Being alone with your thoughts on a regular basis can improve your mental health. By being alone with your thoughts, you allow yourself to process things that require healing. Just like when you sleep, your body needs time to repair the damage done to your body throughout the day. Similarly, your emotions need time to repair the inevitable damage that was done. Part of this healing requires that you stay awake.

Many people dread being alone with their thoughts, so much so, that they cannot bear a moment without distractions such as phones, spinners, computers, video games, and television. Ruth Baer Ph.D., is Professor of Psychology at the University of Kentucky and an author of The Happiness Practicing Workbook, explains the importance of being alone with your thoughts. She posits that it can lead you to a greater state of mindfulness. Being able to process your emotions on a regular basis frees your mind from being over occupied with thoughts and ruminations that you continuously push aside and refuse to think about.

Additionally, being alone with your thoughts allows you to practice your emotional intelligence; you become more in tune with what your body is feeling and why. With practice, you will only increase your vocabulary of feelings you may be experiencing. Enough work makes it easier to take control of your emotions since you know what they are, where they came from, and what about them acts as triggers for you.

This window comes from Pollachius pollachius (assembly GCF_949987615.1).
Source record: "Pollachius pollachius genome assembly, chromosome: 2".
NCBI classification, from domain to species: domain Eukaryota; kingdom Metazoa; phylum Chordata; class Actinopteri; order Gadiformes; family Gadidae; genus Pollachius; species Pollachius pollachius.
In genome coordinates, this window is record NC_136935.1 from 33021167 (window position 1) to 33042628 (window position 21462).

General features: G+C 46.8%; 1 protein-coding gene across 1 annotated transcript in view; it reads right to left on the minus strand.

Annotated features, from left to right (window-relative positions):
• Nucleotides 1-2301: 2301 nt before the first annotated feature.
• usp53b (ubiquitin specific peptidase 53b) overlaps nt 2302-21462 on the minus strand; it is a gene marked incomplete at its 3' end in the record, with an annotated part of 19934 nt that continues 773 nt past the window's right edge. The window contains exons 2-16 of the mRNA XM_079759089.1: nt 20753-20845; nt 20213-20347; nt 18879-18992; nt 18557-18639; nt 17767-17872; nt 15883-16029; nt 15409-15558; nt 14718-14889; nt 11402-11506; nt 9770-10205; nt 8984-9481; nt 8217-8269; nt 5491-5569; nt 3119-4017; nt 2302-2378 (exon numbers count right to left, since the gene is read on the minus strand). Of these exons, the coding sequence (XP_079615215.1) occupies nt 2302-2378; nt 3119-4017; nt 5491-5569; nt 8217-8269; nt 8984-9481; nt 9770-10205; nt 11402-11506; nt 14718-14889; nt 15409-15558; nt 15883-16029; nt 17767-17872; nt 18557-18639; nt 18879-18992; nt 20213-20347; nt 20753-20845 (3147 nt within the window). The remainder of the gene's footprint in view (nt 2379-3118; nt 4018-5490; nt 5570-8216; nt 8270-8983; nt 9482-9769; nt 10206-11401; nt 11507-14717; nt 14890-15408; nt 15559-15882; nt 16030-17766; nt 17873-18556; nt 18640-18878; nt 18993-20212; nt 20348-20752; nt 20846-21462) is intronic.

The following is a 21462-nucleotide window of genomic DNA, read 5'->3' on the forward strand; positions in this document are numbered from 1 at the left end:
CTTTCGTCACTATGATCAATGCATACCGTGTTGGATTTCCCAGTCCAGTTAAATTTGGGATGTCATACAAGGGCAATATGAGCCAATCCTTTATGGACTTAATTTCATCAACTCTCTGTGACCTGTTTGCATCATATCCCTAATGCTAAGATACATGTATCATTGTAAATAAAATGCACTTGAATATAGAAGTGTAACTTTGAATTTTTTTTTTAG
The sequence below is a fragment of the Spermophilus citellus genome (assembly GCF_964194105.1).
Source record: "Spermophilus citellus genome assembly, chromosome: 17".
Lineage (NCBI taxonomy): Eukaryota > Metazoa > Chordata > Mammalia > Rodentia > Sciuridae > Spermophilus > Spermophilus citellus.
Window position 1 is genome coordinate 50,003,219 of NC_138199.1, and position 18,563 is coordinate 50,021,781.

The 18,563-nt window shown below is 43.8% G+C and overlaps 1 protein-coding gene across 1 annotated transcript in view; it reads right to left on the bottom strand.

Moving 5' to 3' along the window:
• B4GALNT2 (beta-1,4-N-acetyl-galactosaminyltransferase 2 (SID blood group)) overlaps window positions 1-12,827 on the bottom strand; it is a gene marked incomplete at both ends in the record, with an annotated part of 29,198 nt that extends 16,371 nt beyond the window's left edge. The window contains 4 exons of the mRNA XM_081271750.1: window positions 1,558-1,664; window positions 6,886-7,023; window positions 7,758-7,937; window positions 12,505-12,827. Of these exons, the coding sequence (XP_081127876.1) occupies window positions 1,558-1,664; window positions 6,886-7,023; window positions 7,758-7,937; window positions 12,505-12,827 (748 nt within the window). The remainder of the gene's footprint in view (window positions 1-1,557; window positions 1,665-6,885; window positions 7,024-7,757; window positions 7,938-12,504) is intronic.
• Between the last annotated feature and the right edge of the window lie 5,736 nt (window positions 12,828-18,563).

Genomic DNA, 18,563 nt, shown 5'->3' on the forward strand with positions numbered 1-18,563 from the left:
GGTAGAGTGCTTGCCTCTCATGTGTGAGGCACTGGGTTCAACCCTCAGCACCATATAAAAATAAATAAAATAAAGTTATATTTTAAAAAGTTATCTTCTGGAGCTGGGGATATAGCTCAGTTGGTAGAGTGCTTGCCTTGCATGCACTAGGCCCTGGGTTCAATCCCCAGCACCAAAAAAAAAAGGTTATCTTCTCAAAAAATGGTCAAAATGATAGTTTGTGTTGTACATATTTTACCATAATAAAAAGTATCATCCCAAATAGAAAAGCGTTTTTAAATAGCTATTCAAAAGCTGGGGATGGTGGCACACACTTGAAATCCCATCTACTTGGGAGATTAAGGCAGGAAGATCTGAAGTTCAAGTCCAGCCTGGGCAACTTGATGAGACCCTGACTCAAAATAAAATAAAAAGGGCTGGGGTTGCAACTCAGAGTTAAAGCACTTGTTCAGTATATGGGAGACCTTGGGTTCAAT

It’s time to meet yourself again. Get to know the journey you traveled. Hear your own story, the hurt that may be hard to face but has ultimately played a role in how you became yourself. Avoiding those thoughts and memories is only distancing from yourself. I bet you will find a lot more compassion for yourself and the actions you have made in the past. Be proud of who you are and the life you had; do not hide from the person you truly are. As hard as it may feel at first, it is worth every bit of time and effort you invest in your wellbeing, especially your mental health.

For more information:

https://www.psychologytoday.com/blog/mindfully-happy/201408/alone-your-thoughts

 

Eating Disorder Complexity